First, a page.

Home Worship Planning History of Hymns History of Hymns: "In the Bulb There Is a Flower"

History of Hymns: "In the Bulb There Is a Flower"

By C. Michael Hawn

"In the Bulb there is a Flower"
Natalie Sleeth
The United Methodist Hymnal, No. 707

Natalie Sleeth

In the bulb there is a flower; in the seed, an apple tree; in cocoons, a hidden promise: butterflies will soon be free! In the cold and snow of winter there’s a spring that waits to be, unrevealed until its season, something God alone can see.*

From time to time, a choral anthem inspires a hymn. "Hymn of Promise" was first conceived as an anthem in 1985, performed at the Pasadena Community Church, St. Petersburg, Florida, during a festival concert on Natalie Sleeth's music. Long known as a composer of anthems, especially for children, Natalie Sleeth (1930-1992) contributed one of the favorite new hymns to The United Methodist Hymnal.

Sleeth was as native of Evanston, Illinois. She began piano study at the age of four and gained much of her musical experience by singing in choral ensembles during her earlier years. Studying music theory, piano, and organ at Wellesley College in Massachusetts, she received her B.A. in 1952.

Married to Ronald E. Sleeth, a United Methodist clergyman and professor of homiletics at Perkins School of Theology, Southern Methodist University, she served as music secretary at Highland Park United Methodist Church from 1969-1976. During this time, she studied music theory with Jane Marshall and audited a course in choral arranging taught by Lloyd Pfautsch at SMU. Choristers Guild published her first anthem, "Canon of Praise," in 1969, the highest selling anthem in the history of this publisher. Her choral works for all ages number more than 200.

Sleeth received honorary doctorates from West Virginia Wesleyan College (1989), and Nebraska Wesleyan College (1990). Some of her compositions are described in her devotional book, Adventures for the Soul (1987).

Sleeth had the ability to compose both texts and music. Though "Hymn of Promise" has become a favorite hymn for funerals, it was written at a time when the author states that she was "pondering the ideas of life, death, spring and winter, Good Friday and Easter, and the whole reawakening of the world that happens every spring." Inspired by a T.S. Eliot line, the germ of the hymn grew from the idea "in our end is our beginning," the phase that begins the third stanza of the hymn.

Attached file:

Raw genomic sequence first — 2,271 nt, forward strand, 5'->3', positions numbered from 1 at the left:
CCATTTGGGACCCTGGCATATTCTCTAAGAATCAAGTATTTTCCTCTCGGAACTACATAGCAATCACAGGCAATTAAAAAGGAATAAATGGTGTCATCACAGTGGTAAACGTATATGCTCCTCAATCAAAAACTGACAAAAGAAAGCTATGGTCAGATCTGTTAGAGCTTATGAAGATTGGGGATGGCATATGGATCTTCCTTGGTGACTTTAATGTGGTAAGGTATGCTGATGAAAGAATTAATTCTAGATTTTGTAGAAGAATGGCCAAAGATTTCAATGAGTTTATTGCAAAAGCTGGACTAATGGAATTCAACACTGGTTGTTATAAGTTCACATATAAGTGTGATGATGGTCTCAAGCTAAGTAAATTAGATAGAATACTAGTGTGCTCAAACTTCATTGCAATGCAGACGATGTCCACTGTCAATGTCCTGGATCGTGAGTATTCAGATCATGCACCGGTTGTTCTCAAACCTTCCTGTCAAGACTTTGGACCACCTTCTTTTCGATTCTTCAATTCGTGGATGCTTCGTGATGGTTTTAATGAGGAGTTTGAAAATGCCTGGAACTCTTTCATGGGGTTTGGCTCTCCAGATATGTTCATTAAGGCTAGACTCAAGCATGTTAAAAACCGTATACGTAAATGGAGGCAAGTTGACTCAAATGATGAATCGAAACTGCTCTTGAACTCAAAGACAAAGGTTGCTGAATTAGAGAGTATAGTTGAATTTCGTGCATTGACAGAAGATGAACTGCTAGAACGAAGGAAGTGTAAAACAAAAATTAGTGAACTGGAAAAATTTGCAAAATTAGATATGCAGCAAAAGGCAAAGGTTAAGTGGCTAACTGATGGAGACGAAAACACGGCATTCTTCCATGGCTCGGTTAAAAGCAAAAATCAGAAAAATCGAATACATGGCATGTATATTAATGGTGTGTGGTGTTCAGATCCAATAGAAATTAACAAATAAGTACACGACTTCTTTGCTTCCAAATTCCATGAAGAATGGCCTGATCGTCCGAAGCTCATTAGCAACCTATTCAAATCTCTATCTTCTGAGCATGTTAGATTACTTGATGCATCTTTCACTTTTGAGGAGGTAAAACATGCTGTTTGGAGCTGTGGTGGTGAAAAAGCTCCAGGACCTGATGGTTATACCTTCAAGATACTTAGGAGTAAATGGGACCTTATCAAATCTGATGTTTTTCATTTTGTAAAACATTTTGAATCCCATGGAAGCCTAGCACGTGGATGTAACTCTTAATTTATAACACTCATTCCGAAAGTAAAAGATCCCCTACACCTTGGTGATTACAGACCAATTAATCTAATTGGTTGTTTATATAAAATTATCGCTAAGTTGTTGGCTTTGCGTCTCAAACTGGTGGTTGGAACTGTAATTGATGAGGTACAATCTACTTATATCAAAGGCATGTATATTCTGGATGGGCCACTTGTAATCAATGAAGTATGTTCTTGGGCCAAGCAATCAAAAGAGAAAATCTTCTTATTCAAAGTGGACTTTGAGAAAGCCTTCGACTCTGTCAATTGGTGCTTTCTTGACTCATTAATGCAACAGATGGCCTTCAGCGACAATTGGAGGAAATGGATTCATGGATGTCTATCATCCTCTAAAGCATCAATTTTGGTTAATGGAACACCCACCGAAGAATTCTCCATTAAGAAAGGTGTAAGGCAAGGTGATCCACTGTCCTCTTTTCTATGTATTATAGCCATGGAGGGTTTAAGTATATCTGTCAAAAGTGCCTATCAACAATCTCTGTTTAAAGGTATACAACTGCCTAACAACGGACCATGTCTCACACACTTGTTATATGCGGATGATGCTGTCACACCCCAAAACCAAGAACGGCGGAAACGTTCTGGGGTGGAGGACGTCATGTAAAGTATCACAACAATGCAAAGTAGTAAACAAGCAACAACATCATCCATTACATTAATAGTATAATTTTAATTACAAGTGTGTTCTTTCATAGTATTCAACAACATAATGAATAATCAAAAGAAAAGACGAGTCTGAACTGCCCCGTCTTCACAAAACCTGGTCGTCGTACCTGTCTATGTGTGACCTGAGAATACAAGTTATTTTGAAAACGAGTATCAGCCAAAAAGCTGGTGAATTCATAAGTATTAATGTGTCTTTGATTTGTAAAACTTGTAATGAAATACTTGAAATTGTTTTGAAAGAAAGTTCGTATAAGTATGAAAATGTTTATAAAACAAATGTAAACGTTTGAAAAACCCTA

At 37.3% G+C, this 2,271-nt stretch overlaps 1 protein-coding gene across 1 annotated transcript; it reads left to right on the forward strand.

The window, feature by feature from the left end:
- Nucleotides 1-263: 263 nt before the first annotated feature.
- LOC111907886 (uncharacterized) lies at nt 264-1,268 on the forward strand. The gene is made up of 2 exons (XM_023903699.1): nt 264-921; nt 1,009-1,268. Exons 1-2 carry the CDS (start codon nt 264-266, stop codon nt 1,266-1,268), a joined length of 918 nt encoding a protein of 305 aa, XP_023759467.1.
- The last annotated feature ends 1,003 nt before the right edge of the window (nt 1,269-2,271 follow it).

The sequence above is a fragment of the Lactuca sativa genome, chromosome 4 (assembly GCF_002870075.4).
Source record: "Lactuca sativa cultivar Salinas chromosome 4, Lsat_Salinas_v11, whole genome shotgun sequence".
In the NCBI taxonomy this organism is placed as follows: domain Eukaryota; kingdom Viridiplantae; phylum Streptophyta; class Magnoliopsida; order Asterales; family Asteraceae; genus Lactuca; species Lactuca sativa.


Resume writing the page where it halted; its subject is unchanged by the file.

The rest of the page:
While it carries the promise of spring and the hope of Easter in its beautiful metaphors, it is a very appropriate hymn for funeral and memorial services. Shortly after its composition, the composer’s husband was diagnosed with what turned out to be a terminal malignancy. Ronald Sleeth requested that "Hymn of Promise" be sung at his funeral service.

A wonderful child-like simplicity permeates "Hymn of Promise." Natalie Sleeth had a gift for composing texts on complex theological ideas that were still accessible to children. Her melodies seemed totally natural and therefore effortless for people to learn. "Hymn of Promise" is one of the most memorable hymns written by an American United Methodist in the last part of the twentieth century, and it promises to be sung for many years to come.

Composer R. G. Huff, who attended her funeral in Denver, Colorado, describes her impact on him in Worship Matrix, an online hymnal companion for the hymnal Celebrating Grace (2010): "In March 1992, I attended the memorial service of Natalie Sleeth at Wellshire Presbyterian Church in Denver, across the street from the church I served there. I had been a pen-pal of sorts with her for several years and wanted to be there for the celebration of her contribution to church music, especially the music of children.

"For a full hour before the funeral, the church’s choir, soloists and organist performed her songs, hymns and anthems. It was a great tribute to her writing legacy. Of course, this was one of the songs we heard that day . . ..

"Like the theologian she was, Natalie Sleeth moved on to worship: songs rising from silence, words seeking melodies, darkness becoming light, hope becoming evident in future days.

"Finally – and this relates to the afternoon in March 1992 – she expressed how life moves into death, death gives way to eternity, and ultimate victory comes for those whose doubt has evolved into belief."

* © 1986 Hope Publishing Company, Carol Stream, IL 60188. All rights reserved. Used by permission.

Dr. Hawn is distinguished professor of church music at Perkins School of Theology. He is also director of the seminary's sacred music program.

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